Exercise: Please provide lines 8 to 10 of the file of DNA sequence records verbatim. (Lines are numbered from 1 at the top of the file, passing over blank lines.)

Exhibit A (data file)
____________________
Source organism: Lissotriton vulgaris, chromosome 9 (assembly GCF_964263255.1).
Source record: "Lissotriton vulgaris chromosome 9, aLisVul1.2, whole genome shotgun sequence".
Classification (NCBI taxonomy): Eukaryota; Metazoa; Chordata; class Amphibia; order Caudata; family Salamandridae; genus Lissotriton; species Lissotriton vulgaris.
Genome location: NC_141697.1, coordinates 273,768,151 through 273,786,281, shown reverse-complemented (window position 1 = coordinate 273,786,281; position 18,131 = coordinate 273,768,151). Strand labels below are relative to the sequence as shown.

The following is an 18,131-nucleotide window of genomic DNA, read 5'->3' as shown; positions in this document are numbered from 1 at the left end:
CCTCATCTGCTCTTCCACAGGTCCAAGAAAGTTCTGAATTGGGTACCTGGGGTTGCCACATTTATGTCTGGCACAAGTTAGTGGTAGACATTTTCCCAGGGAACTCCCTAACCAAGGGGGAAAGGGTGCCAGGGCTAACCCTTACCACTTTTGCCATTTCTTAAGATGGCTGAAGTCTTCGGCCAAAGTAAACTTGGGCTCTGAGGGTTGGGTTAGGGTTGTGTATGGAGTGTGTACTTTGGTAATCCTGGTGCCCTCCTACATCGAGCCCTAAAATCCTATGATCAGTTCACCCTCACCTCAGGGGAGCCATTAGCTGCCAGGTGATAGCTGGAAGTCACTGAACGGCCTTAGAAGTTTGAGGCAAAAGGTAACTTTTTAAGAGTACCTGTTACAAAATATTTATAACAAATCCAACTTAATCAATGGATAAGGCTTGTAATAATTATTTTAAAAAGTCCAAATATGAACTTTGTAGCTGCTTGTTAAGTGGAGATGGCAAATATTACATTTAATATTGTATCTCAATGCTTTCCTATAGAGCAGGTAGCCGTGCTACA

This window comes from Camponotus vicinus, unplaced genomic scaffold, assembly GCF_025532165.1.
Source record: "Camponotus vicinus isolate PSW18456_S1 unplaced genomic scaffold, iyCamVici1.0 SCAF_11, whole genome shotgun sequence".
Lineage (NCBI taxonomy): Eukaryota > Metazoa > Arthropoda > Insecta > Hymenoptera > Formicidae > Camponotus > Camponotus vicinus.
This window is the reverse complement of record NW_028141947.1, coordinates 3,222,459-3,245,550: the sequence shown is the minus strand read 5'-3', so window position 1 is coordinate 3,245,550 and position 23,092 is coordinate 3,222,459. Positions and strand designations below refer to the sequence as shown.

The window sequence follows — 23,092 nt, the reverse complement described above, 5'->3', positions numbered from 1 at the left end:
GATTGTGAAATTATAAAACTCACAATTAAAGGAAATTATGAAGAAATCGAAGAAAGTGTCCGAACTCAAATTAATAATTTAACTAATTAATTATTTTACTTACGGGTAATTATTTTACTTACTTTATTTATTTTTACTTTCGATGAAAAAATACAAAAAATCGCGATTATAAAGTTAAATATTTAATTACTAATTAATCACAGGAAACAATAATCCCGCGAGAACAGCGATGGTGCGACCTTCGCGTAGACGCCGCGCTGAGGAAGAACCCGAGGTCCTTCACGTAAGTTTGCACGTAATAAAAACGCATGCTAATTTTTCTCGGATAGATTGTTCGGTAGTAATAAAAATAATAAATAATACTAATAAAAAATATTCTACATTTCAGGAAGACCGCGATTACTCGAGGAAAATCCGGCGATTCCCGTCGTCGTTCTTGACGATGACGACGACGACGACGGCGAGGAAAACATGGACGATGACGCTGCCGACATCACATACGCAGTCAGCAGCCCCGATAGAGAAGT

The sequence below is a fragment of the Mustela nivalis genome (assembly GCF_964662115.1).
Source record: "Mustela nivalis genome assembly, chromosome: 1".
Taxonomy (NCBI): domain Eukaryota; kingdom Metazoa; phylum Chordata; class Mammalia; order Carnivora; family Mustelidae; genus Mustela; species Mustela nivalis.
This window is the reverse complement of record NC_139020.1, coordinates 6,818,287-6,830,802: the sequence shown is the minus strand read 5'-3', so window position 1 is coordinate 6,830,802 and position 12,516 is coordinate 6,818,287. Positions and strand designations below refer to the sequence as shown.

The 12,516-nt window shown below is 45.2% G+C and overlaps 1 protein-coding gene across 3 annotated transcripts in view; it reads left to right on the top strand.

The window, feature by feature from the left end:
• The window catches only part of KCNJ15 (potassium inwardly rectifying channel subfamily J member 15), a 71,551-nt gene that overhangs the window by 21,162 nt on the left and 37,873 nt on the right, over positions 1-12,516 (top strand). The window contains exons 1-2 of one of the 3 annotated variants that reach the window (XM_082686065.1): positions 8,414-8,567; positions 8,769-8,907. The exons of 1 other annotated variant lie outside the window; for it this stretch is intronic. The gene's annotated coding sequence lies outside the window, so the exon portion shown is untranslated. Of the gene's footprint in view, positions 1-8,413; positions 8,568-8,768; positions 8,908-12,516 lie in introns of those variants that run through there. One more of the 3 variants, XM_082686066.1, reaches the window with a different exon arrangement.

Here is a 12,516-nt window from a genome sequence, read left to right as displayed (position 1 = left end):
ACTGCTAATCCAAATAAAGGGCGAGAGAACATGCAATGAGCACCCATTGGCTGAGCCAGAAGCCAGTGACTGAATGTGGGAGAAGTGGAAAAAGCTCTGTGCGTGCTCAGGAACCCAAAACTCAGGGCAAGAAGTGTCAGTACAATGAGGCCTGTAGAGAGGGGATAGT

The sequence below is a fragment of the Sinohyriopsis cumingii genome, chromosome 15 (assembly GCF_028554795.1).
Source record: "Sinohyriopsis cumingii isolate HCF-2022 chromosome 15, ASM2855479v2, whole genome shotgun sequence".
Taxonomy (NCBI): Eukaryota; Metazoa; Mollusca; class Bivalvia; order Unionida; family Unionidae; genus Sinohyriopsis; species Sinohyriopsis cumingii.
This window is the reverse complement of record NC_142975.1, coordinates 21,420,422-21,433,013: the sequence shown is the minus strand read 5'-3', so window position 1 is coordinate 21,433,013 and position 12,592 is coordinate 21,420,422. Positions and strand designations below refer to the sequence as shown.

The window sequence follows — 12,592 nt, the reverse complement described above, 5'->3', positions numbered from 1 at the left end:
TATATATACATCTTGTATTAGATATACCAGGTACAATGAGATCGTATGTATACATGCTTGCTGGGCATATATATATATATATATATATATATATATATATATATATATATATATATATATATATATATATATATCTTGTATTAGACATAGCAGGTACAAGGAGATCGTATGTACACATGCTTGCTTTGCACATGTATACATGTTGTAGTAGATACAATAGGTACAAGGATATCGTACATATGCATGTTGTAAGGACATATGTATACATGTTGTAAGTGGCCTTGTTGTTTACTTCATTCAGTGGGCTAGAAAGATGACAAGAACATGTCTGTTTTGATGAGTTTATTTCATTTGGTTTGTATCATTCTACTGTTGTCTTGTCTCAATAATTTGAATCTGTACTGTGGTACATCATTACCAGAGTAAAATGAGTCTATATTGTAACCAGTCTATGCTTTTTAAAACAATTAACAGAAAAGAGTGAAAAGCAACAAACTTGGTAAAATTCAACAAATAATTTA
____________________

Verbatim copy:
Source record: "Camponotus vicinus isolate PSW18456_S1 unplaced genomic scaffold, iyCamVici1.0 SCAF_11, whole genome shotgun sequence".
Lineage (NCBI taxonomy): Eukaryota > Metazoa > Arthropoda > Insecta > Hymenoptera > Formicidae > Camponotus > Camponotus vicinus.
This window is the reverse complement of record NW_028141947.1, coordinates 3,222,459-3,245,550: the sequence shown is the minus strand read 5'-3', so window position 1 is coordinate 3,245,550 and position 23,092 is coordinate 3,222,459. Positions and strand designations below refer to the sequence as shown.